Meanwhile, if the grand jury decision makes me sad, the reaction of the fools on the streets makes me even sadder.  I’ve seen this too many times before – when Dr. King was killed, after Rodney King, right after Michael Brown’s death, etc. etc.   John Cassidy writes

Perhaps the grand-jury transcripts, some of which were released late on Monday, will help clear up what actually happened. More likely, the exact sequence of events will remain in dispute, and so will the grand jury’s decision. Americans who believe that the legal system generally works well, and fairly, will be inclined to believe that the members of the grand jury reached the right decision. Those who believe the criminal-justice system is stacked against minorities, particularly against young African-American men, will be inclined to believe that this was another whitewash.

I am among those who can’t understand the grand jury’s decision, but burning police cars and Walgreen’s will not change the racism in the criminal justice system.  There is more than enough blame to go around.  The announcement made after dark and the declaration of martial law and calling out the National Guard before the decision created a confrontational atmosphere and, in the end, didn’t prevent anything.  Prosecutor McCulloch’s long non-explanation explanation.  The rioters who through their actions fulfilled every stereotype.  There are no good guys here.

It just leaves me sad and frustrated.

Photograph:  ADREES LATIF/REUTERS

Marco and Barack and the State of the Union

The President did not awkwardly reach for a bottle of water during his speech.  In fact, I don’t remember him drinking at all.  John Boehner, however, seemed to be sipping from his glass often.  When he wasn’t looking dour, that is.  I’ll write more about substance later, but this post is about impressions.

The best description of the Speaker is from Joan Walsh in Salon

But Boehner’s disdain was unrivaled. He also managed not to rise even for a shout-out to “wounded warriors,” or 102-year-old Deseline Victor, who waited seven hours to vote in Miami on Election Day. It was sometimes hilarious to watch him next to Vice President Joe Biden, who looked like a happy Easter Bunny with his white hair, lavender tie, pink-tinted glasses and green Newtown ribbon. Biden seemed to occasionally enjoy standing up, clapping while looking down at Boehner sulking in his chair.

This is what she means.

When John Boehner just sat there

And then we can move on to Maureen Dowd on Marco Rubio.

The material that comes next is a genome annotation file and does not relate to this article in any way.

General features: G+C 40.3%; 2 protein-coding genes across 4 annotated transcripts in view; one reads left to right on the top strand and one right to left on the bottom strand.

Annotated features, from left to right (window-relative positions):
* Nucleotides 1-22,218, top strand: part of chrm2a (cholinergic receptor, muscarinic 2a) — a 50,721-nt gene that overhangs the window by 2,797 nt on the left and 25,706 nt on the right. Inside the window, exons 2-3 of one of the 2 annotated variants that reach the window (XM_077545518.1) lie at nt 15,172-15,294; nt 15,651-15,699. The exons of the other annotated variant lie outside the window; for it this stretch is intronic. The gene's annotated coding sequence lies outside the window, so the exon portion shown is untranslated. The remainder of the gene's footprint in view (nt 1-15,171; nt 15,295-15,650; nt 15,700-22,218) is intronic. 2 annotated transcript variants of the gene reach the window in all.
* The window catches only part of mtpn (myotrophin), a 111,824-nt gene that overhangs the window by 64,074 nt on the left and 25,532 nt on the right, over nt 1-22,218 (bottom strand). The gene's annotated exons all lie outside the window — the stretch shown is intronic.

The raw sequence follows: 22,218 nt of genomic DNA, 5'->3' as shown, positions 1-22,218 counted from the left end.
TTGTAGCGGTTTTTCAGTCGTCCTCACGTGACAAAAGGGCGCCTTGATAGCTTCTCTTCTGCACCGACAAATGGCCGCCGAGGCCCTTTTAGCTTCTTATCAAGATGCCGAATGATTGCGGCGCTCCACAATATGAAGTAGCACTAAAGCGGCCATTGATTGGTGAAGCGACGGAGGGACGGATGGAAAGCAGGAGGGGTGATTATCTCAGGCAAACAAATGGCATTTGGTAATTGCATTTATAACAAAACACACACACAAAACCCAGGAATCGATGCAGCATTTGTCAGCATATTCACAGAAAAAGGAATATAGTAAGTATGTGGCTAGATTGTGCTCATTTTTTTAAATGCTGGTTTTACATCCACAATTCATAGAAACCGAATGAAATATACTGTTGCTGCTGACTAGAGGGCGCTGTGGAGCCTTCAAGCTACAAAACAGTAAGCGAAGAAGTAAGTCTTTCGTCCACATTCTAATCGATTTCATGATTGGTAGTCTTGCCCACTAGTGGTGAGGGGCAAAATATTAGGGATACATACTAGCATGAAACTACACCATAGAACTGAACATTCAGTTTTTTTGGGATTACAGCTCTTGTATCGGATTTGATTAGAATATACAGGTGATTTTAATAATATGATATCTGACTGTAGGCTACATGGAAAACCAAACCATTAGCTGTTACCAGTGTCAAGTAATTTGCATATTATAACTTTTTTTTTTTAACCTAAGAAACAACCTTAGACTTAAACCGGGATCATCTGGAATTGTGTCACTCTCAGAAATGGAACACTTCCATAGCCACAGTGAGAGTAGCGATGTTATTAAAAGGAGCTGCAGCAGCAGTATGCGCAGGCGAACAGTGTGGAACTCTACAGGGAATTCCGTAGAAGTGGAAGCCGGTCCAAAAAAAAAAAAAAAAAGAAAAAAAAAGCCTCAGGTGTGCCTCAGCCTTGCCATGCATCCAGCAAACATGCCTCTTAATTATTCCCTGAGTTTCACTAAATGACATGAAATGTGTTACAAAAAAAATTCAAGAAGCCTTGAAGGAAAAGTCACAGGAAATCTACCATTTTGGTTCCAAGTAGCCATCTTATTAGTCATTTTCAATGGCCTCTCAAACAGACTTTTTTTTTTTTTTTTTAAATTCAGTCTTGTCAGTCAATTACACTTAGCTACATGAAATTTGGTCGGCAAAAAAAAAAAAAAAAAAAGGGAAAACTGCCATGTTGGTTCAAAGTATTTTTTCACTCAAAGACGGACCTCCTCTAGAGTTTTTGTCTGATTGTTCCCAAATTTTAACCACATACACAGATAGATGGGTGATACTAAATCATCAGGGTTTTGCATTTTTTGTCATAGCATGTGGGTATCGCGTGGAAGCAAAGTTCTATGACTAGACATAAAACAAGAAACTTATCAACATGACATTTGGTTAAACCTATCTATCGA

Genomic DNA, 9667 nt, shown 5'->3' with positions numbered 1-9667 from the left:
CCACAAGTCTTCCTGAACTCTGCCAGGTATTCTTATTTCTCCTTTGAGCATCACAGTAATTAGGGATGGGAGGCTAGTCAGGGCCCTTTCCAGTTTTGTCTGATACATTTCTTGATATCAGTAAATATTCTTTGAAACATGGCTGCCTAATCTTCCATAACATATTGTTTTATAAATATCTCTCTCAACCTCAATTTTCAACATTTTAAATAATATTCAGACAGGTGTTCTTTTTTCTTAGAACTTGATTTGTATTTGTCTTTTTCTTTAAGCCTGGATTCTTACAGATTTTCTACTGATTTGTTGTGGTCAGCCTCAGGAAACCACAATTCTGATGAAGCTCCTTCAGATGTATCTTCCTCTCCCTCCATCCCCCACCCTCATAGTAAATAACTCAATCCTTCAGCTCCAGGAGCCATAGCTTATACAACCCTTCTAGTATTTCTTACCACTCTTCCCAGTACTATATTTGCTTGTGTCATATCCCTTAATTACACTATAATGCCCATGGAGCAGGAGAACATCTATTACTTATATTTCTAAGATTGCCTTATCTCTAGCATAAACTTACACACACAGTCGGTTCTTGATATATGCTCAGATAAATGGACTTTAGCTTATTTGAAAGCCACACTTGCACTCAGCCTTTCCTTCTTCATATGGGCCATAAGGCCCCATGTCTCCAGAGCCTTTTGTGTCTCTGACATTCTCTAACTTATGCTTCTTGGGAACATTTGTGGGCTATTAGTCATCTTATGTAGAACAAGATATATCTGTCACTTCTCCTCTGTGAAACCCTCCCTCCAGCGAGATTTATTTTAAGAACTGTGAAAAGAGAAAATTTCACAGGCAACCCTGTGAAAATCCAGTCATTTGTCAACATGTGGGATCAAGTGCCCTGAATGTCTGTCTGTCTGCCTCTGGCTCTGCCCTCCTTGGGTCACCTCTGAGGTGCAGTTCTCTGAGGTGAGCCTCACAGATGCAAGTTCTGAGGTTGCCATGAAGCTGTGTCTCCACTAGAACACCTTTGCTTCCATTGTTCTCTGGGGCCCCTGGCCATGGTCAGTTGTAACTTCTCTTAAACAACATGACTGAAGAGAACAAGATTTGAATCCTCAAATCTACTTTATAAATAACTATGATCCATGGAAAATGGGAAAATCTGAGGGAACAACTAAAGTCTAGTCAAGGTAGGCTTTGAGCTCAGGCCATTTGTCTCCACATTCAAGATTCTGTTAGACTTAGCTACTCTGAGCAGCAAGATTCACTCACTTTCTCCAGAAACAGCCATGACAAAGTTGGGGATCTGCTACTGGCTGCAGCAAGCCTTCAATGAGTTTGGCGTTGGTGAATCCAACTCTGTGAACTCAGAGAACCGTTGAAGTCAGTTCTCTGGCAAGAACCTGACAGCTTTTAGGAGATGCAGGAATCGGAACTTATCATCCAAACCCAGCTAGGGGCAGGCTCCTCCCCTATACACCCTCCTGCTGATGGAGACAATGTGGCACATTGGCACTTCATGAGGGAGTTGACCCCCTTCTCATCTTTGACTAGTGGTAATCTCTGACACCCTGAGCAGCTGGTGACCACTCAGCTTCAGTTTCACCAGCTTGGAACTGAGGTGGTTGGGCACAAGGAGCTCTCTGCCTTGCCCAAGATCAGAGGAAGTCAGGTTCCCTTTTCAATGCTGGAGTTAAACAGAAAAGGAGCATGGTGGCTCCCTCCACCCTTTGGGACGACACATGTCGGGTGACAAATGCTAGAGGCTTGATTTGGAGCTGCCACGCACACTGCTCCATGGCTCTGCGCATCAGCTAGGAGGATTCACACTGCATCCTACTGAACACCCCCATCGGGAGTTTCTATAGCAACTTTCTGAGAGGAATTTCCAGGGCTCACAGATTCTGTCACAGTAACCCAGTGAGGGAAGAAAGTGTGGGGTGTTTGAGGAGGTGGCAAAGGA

The ubiquitous 41-year-old — who’s on the cover of Time as “The Republican Savior” — looked as if he needed some saving himself Tuesday night as he delivered the party’s response to the State of the Union address in English (and Spanish). He seemed parched, shaky and sweaty, rubbing his face and at one point lunging off-camera to grab a bottle of water.

Oh, that water lunge.  How it will haunt poor Marco!

John Cassidy writing for the New Yorker, calls him “Water Boy”.

To be fair to Rubio, with a combination of eye contact and vigorous hand  gestures, he was doing a decent job with the tough task of delivering a lengthy  speech to a camera in an empty room. But then, for some reason—and it must have  seemed like an urgent one to him—he decided to reach for a small plastic bottle  on a nearby table and take a swig, thereby almost ducking out of the camera shot  and sending the Twitterverse into hysterics. “Uh-oh. Water gulp—really bad TV  optics,” Larry Sabato, a political science professor at the University of  Virginia, tweeted. “SNL, Colbert, Stewart…here they come.” After that  diversion, Rubio appeared to realize his error, and he looked a bit shaken. For  some reason, the camera closed in on his face, which didn’t improve things. As  the Democratic pundit Paul Begala cruelly noted on Twitter, the Senator was sporting a sheen  of sweat that inspired memories of Richard Nixon.

Meanwhile, the President looked confident and sometimes very passionate as when he mentioned the need for Congress to vote on gun safety legislation.

The Republicans looked more like their leader.

That is Paul Ryan in the center.

For right now, the President has the upper hand.  Neither Marco Rubio nor Rand Paul advanced any ideas beyond those from the last election – which they lost.  Plus they presented a bad image all around.  Maybe the Republicans are right in saying the President offered nothing new, nothing really that he didn’t talk about during the campaign, but there is a big difference:  Barack Obama won based in large measure on those ideas.  No wonder they look like four year olds being told they can’t have desert.  And poor Marco.  Only time will tell if he can overcome his reach for water.

Photographs AP/Charles Dharapak, Bill O’Leary/Post, Melina Mara/Post